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Rookie stifles O's

The Baltimore Sun

Last week, Scott Lewis pitched against the Orioles' Double-A Bowie team.

Last night, the Cleveland Indians left-hander made his major league debut at Camden Yards.

With the way this season has spiraled out of control the past few weeks, was there any question that the soft-tossing rookie would have more success against the Orioles than he did versus the Baysox?

Lewis dominated last night, allowing just three hits in eight scoreless innings as the Indians beat the Orioles, 7-1, in front of an announced 12,438.

"I've never seen hitters look that bad against a young guy coming from Double-A," said Orioles shortstop Alex Cintron, who had two of the Orioles' six overall hits. "We were fouling a lot of pitches and we missed a lot. I was kind of surprised."

Only Aubrey Huff's ground-rule double in the ninth inning against reliever Masahide Kobayashi enabled the Orioles (64-80) to avoid a shutout.

Lewis, 24, barely touched 90 mph with his fastball but was effective with a 75-mph changeup, a decent curveball and a slight hesitation in his delivery that neutralized a lineup that didn't include regulars Nick Markakis, Kevin Millar or Melvin Mora. He shut down the Orioles - losers of 15 of 17 and 18 of 22 - one week after giving up three runs in 5 2/3 innings in a no-decision against the Baysox in Game 1 of the Eastern League Southern Division finals.

"He threw the ball over the plate and changed speeds," Orioles manager Dave Trembley said. "He had command of his fastball, his pitch count was down and he got a lot of outs on less than three pitches."

It's the kind of performance Trembley is begging for from his young pitchers, such as last night's starter, rookie Chris Waters (2-3), who lasted 5 2/3 innings and gave up five runs on nine hits, two walks and a hit batsman.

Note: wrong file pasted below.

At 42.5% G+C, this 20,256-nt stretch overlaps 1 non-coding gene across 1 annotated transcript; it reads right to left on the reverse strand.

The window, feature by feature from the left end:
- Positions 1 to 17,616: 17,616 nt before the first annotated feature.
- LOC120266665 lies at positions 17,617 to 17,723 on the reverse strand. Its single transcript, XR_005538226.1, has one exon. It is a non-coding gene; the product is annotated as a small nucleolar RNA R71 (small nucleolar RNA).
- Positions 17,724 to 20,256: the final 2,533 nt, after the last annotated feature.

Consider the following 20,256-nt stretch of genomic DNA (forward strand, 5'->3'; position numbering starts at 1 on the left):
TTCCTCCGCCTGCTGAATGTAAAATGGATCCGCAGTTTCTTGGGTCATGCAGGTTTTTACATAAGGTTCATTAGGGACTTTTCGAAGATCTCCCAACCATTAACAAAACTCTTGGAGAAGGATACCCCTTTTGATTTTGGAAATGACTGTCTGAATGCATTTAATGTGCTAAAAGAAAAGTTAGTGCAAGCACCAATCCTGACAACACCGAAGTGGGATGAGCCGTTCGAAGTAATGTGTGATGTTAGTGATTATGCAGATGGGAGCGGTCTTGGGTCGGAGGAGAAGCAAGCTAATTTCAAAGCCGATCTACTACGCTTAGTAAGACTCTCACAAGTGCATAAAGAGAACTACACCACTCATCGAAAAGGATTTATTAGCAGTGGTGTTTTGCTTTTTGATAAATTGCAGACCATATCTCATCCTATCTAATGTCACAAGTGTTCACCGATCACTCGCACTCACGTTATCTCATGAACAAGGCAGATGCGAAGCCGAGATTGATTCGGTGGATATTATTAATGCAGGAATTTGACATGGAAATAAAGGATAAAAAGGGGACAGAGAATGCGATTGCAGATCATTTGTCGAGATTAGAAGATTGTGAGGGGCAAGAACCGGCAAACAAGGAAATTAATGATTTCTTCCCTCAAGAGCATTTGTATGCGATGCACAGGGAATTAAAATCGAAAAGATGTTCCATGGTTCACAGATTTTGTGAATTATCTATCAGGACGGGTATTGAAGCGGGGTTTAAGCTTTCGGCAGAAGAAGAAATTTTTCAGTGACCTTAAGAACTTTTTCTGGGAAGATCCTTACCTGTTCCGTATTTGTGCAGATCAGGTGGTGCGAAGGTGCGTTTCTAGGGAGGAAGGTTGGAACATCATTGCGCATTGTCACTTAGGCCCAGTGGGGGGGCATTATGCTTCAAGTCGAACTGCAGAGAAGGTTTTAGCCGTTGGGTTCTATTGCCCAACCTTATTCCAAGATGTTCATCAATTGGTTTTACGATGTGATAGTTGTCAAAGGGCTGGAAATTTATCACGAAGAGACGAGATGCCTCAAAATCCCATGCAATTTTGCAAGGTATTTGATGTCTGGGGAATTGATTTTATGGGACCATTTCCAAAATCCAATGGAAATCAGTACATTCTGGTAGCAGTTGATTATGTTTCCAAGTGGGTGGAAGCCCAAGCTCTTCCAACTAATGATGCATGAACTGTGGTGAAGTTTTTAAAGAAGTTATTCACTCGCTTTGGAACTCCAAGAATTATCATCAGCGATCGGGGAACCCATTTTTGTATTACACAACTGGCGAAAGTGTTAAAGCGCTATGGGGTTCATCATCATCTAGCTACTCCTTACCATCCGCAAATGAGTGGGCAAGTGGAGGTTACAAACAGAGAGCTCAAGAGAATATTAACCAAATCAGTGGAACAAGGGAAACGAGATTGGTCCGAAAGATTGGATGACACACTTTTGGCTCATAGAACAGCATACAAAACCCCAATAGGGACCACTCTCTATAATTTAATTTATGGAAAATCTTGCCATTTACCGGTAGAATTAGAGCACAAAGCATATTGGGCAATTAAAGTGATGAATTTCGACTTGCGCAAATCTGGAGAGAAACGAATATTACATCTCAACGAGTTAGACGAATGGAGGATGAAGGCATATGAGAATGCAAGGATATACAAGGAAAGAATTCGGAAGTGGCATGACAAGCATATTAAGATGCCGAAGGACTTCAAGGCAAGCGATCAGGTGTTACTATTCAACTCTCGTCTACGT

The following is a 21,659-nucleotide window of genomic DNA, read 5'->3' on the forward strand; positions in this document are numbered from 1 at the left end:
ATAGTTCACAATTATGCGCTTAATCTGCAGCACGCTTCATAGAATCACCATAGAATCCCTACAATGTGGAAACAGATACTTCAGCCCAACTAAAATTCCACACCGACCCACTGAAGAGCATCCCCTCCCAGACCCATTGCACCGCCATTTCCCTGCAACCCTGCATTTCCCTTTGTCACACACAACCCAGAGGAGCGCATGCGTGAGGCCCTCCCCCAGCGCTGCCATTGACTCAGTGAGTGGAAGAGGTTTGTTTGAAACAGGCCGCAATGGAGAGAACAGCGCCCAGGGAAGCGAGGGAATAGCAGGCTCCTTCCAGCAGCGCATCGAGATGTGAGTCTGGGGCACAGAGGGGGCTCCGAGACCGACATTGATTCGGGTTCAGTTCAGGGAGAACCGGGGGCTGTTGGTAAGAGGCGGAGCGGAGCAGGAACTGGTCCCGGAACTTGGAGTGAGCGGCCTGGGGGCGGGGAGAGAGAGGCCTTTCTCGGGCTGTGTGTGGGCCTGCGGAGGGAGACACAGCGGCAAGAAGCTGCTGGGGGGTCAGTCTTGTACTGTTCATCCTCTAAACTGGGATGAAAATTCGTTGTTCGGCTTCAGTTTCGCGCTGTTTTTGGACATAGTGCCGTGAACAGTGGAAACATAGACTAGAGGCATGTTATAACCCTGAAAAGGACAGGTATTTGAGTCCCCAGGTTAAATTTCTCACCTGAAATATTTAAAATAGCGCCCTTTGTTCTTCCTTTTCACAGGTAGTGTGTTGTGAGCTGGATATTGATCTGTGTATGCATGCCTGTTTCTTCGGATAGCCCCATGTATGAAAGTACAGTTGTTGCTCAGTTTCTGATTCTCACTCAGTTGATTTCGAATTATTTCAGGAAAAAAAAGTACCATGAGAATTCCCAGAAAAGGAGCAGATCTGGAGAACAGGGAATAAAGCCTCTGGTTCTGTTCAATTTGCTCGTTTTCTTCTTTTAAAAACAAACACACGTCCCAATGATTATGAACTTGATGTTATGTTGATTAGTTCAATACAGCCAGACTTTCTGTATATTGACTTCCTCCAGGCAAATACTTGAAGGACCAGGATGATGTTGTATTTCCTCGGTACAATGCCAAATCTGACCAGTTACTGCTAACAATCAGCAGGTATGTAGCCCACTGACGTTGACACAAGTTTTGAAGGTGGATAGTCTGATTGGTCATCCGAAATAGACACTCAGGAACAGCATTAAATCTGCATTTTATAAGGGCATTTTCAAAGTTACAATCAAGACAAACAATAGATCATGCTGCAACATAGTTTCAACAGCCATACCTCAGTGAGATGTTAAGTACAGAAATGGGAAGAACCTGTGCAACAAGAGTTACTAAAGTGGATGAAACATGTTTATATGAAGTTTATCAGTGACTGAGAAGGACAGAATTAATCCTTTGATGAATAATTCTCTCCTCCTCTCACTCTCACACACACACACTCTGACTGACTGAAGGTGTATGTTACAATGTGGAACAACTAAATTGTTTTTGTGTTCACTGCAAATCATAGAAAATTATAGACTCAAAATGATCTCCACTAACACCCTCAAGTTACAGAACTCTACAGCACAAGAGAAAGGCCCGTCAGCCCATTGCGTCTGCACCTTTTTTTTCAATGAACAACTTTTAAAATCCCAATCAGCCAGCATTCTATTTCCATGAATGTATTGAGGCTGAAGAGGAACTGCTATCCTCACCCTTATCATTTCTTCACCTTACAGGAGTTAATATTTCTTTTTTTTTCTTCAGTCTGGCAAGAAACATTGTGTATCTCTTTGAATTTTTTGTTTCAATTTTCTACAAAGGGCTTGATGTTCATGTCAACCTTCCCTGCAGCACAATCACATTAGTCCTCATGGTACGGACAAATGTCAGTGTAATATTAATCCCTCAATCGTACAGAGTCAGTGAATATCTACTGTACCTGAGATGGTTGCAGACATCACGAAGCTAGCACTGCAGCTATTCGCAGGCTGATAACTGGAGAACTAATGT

"[Waters was] just the opposite. His fastball command wasn't there," Trembley said. "His ball-strike ratio was 50-50, didn't have very many first-pitch strikes and, in the middle innings, the bottom of their lineup got to him."

Lewis' outing was reminiscent of Waters' Aug. 5 debut against the Los Angeles Angels, when he allowed just one hit in eight scoreless innings. Since then, Waters is 1-3 with a 7.00 ERA in seven starts.

"I won't say it is easy to get here, because it is not," Waters said. "But it is a lot harder to stay here."

Waters surrendered runs in three innings, including a three-run fourth highlighted by a two-run double from No. 9 hitter Asdrubal Cabrera. He also served up one of Kelly Shoppach's two solo homers.

The Orioles have allowed five or more runs in 19 of their past 22 games, and the frustration is mounting.

"I'm trying to come in here every night with a certain sense of dignity and respect, and I don't like losing," Trembley said in his post-game interview. "I don't like losing, it's that simple."

Afterward, the mood was sullen in the clubhouse.

"It's been brutal," said Millar, who, in the midst of a 2-for-25 skid, was given the night off. "We've gotten blown out. It's just the way things are right now. But I don't think you are seeing lack of effort. You aren't seeing guys hang their heads."

These final weeks, he said, might be the most important of the year - just to see how the team reacts and responds to the losses.

"You start judging guys right now when things aren't going your way," Millar said. "That's when I think you get a hell of a lot more respect."

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